I am in the process of buying a house in the Mid-City area (a really nice residential pocket just west of La Brea and north of the 10), and will miss Santa Monica terribly, but I will not miss renting. Just a personal preference. And one thing of interest to me (and to you!) is that within 4-5 years there will be an amazing light rail line that goes all the way from downtown attractions like the Staples Center to Santa Monica and back, so when that's finished I'll never have to worry about traffic again (my husband still works in Santa Monica and is going to have to suck it up and bear the commute for a few years).

You are DEAD ON when you say you like the westside best. I literally don't think, until I started house-hunting, that I had crossed east of the 405 more than once a year since I stopped doing background/extra work (another fun thing to play around with that's very compatible with writing if you don't have a full time job, but ONLY if you have a car and either GPS or are great with maps).

Hope this helps! And look me up if you ever need a fellow LA-lover/writer to talk to!

Last edited by xmasevemom; 06-08-2012 at 10:47 AM..
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Old 06-08-2012, 10:50 AM
 
1,714 posts, read 3,257,641 times
Reputation: 1137
Quote:
Originally Posted by xmasevemom View Post
I have lived in L.A. for 12 years

I never felt the need to go east of the 405 or north of the 10.

I literally don't think, until I started house-hunting, that I had crossed east of the 405 more than once a year since I stopped doing background/extra work.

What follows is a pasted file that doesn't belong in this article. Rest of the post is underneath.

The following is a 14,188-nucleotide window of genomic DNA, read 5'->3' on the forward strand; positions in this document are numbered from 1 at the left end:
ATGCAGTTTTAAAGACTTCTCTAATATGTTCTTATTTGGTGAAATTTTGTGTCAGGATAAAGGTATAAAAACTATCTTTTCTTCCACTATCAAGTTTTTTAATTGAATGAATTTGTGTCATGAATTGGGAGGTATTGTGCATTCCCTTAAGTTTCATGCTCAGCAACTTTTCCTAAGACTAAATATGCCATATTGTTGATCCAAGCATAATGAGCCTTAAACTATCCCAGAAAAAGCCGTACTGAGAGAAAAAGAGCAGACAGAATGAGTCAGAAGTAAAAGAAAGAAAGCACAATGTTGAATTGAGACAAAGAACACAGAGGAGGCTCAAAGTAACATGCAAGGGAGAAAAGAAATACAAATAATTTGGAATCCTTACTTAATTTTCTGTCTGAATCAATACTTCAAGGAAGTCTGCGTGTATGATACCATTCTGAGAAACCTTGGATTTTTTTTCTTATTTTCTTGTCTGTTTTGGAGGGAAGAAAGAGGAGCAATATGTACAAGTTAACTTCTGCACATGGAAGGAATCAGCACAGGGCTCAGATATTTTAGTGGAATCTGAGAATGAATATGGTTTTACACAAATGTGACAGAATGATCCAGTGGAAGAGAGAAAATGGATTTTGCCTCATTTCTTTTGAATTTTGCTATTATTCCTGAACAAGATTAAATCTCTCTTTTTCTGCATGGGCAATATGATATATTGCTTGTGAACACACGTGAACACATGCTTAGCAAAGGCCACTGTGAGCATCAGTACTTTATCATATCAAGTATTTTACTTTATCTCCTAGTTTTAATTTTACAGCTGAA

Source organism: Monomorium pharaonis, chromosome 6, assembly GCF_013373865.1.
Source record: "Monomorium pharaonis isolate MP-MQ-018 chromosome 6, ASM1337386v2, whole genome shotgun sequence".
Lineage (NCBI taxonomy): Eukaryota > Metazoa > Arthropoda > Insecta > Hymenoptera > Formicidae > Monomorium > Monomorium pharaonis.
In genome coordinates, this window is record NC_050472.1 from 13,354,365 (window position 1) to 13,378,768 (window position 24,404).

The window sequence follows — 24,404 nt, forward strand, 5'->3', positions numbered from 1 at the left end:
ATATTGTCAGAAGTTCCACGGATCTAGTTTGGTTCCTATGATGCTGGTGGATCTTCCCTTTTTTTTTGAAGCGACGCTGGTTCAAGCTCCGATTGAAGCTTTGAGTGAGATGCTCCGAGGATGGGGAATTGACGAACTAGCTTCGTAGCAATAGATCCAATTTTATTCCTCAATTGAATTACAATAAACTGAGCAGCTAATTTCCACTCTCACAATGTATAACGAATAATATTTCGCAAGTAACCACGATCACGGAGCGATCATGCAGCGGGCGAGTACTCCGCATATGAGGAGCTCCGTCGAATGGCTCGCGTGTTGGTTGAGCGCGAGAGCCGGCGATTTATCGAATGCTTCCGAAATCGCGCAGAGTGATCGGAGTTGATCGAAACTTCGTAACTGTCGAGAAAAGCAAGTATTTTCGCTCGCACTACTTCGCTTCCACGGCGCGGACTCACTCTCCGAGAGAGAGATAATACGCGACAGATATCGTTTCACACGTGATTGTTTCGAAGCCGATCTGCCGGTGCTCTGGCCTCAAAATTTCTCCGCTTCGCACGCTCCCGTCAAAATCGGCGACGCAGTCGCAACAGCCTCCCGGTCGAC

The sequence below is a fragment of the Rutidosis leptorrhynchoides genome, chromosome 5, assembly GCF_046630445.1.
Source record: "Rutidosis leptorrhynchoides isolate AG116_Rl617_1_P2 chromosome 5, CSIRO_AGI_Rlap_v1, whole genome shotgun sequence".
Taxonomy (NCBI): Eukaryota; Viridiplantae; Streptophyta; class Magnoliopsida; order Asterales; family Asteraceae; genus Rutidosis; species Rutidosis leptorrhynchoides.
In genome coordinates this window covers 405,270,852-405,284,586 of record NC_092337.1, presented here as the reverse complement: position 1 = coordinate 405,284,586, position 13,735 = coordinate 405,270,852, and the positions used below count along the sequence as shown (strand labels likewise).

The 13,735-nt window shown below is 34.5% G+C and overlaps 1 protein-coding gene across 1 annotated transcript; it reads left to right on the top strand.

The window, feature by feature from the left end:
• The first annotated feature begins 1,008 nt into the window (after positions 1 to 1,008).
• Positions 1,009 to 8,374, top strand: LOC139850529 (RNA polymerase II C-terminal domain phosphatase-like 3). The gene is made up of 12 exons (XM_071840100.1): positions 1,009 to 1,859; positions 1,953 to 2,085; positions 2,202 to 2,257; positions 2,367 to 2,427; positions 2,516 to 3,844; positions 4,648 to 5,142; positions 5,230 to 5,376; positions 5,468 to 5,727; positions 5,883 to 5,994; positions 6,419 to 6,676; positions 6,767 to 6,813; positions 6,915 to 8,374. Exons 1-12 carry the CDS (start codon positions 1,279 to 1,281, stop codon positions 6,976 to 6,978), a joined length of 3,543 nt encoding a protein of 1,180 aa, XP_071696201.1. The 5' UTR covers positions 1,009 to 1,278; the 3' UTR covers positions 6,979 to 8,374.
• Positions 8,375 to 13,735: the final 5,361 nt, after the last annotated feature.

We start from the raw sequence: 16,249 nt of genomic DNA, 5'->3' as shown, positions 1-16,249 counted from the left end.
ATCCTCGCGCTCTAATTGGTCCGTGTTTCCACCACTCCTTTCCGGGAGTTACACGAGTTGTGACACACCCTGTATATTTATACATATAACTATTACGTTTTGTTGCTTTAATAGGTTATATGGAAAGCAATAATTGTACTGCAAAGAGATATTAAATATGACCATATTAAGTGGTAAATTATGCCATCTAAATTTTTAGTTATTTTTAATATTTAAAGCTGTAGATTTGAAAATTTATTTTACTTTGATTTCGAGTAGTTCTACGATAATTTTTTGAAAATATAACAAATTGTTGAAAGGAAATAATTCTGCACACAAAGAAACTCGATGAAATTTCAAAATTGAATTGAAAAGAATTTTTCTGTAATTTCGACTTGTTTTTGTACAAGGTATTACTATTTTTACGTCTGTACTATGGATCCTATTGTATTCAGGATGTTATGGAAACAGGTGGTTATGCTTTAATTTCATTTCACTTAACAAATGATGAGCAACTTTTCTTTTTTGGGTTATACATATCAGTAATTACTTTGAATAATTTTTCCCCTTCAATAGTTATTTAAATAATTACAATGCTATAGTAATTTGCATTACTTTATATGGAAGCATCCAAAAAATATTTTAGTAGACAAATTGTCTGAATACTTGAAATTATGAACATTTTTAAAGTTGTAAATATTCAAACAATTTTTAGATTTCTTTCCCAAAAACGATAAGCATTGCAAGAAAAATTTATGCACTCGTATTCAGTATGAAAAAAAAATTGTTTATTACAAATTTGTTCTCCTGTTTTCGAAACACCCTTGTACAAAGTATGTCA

Hope this helps! And look me up if you ever need a fellow LA-lover to talk to!
How do you call yourself a "LA-lover" when you haven't truly explored LA within the past 12 years you have lived here?

"I am a LA-lover--but I only love a very, very, very small part of LA."
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Old 06-08-2012, 10:55 AM
 
65 posts, read 121,401 times
Reputation: 52
Quote:
Originally Posted by genjy View Post
How do you call yourself a "LA-lover" when you haven't truly explored LA within the past 12 years you have lived here?
Oh, I've been all over L.A.; I've only really been hunkering down on the Westside for the past few years. But the best thing about L.A., to me, is that it's really a huge variety of little towns all next to each other, each with its own flavor and "vibe," and you can easily just pick one that suits you and settle in there without having to deal with the parts that annoy you. That's part of what makes L.A. L.A. I've never seen another city where you can so easily make it exactly what you need it to be. (Unless what you need is thick, lush forests, in which case you've a few hours' drive ahead of you )
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Old 06-08-2012, 11:21 AM
 
Location: Pasadena, CA
10,087 posts, read 13,535,786 times
Reputation: 3999
Quote:
Originally Posted by xmasevemom View Post
I have lived in L.A. for 12 years, all of it in Santa Monica or within a couple blocks of the Santa Monica city limits, and I love it. If you have a good income (or are single and could live in like, someone's garden shed) and don't mind renting indefinitely, I think you would be incredibly happy in Santa Monica (I always was). I never felt the need to go east of the 405 or north of the 10. But it's nice to know that if I wanted to go to something in Hollywood I could.